As part of the Spring 2013 Introduction to Archaeology class, BCC students learned about archaeological sites and how they are part of our cultural heritage. For their final project, they were asked to consider local cultural heritage, and design a project that would encourage the local community to learn more about that resource.
Students were encouraged to focus on a wide variety of heritage spaces, such as a building, a landscape, or neighborhoods. They could consider an archaeological site, a unique row of houses from a specific time period, a regional food, a unique musical style, or even a local legend or oral histories.
The only limitation was that there had be a spatial component to that resource – such as the landscape or the physical boundaries of the resource.
Students were asked to also consider the economics of preserving cultural heritage. Could their project bring some economic advantage to the area – such as development, cultural events, new business ventures, or even tourism?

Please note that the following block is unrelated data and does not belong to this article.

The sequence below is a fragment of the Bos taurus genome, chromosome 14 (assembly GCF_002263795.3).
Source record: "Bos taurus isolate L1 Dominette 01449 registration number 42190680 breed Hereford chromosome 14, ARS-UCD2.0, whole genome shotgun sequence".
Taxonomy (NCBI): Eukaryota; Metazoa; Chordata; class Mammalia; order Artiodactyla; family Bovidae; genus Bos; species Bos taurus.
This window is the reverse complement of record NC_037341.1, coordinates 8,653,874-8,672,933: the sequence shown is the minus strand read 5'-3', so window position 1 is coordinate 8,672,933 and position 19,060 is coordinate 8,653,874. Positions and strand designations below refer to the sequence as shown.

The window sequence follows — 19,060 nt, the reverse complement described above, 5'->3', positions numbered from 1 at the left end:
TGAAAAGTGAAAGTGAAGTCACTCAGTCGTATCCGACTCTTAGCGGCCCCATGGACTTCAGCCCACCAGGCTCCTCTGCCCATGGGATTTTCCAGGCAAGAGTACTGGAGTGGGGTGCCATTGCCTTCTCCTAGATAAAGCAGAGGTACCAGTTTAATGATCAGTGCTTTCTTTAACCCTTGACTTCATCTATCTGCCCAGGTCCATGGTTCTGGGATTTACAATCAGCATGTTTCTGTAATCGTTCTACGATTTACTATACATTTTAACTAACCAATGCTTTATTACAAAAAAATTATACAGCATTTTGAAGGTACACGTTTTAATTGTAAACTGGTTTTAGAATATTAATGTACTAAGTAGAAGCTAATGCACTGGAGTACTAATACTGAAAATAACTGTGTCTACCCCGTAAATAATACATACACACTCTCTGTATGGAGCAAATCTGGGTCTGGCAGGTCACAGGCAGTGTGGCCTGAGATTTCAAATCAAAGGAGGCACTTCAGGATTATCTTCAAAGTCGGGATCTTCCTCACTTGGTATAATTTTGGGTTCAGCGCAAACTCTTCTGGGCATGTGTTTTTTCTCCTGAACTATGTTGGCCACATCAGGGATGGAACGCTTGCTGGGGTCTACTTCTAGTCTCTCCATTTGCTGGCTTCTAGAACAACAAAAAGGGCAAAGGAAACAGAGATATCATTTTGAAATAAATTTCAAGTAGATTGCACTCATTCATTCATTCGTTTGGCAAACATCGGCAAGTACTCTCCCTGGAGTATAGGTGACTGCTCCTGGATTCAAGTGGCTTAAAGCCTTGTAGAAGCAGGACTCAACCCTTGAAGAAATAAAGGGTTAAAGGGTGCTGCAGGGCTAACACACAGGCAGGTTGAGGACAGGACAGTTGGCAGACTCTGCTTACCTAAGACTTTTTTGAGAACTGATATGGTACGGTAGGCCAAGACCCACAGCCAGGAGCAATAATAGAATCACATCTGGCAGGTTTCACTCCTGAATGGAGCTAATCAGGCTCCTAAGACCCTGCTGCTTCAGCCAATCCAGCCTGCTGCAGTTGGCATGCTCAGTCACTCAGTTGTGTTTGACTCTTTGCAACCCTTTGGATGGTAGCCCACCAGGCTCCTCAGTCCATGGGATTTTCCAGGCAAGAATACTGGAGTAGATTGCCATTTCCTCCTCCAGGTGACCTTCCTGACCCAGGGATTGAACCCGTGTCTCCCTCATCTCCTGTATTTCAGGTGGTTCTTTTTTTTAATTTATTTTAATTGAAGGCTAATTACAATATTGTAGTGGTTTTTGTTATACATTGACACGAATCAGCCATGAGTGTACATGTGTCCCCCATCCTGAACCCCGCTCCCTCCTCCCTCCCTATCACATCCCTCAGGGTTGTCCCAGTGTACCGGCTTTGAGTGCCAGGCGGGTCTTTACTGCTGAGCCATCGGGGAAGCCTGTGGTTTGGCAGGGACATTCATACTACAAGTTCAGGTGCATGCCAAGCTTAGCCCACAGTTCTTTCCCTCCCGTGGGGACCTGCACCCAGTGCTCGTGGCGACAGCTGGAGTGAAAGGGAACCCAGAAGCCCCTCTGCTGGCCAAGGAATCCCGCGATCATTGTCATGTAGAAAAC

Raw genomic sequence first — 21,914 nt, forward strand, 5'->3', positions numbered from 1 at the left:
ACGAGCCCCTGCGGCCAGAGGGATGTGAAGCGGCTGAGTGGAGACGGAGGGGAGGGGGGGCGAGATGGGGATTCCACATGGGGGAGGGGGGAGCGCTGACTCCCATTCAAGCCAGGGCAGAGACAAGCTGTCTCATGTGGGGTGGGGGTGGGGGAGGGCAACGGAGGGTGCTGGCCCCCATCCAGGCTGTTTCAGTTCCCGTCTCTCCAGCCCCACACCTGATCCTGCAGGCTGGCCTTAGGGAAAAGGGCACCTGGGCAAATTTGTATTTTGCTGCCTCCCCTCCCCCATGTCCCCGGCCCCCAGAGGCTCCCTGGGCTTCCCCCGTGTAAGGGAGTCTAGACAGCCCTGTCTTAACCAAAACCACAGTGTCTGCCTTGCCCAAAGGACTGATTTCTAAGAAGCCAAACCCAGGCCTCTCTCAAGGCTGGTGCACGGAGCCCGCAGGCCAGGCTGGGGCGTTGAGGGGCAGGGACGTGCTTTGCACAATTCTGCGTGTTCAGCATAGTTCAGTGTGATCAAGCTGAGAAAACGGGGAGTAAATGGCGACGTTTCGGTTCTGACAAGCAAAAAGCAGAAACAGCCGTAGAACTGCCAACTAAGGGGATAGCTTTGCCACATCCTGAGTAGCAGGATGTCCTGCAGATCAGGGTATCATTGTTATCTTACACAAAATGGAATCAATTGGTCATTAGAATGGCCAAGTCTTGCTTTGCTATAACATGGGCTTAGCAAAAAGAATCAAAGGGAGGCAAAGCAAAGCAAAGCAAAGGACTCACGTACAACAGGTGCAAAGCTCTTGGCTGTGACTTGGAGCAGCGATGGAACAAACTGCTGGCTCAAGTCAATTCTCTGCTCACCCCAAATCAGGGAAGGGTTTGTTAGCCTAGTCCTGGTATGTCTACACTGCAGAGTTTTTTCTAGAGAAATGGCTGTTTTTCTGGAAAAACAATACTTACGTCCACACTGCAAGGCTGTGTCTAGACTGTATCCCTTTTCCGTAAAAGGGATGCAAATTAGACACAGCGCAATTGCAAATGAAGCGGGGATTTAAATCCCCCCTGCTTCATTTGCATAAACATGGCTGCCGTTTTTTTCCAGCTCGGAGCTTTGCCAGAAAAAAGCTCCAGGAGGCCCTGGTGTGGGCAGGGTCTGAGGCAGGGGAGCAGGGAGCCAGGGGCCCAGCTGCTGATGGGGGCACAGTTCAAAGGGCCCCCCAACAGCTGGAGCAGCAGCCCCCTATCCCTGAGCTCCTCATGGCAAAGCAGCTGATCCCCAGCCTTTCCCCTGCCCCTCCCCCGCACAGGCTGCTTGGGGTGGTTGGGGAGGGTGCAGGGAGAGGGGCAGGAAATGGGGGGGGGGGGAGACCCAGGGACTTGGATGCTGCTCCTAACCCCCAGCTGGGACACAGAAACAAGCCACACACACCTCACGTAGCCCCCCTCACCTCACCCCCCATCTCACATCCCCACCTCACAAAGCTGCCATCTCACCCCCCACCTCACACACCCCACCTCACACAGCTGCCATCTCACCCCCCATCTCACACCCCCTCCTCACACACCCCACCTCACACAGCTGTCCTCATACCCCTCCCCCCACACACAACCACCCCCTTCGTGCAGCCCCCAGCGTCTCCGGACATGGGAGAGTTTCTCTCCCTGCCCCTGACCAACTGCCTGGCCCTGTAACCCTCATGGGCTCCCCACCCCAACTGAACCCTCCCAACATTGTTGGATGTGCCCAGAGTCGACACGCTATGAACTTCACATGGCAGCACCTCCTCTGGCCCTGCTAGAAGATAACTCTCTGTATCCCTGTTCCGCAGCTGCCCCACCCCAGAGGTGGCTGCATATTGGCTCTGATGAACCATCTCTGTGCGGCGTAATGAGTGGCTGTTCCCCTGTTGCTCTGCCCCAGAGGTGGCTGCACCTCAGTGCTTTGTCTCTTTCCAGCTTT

Students were allowed to ask for a grant budget of up to $1 million. Viable projects, however, are not necessarily the most expensive projects. Rather, strong proposals should encourage sustainability and community involvement. A project that is wasteful of resources and funds will probably not be well received.
In our final class, students presented their proposals, as if they were involved in a grant application process. Proposals were reviewed by the course instructor, as well as peers in the class.
You can find some of the powerpoint presentations on the next page.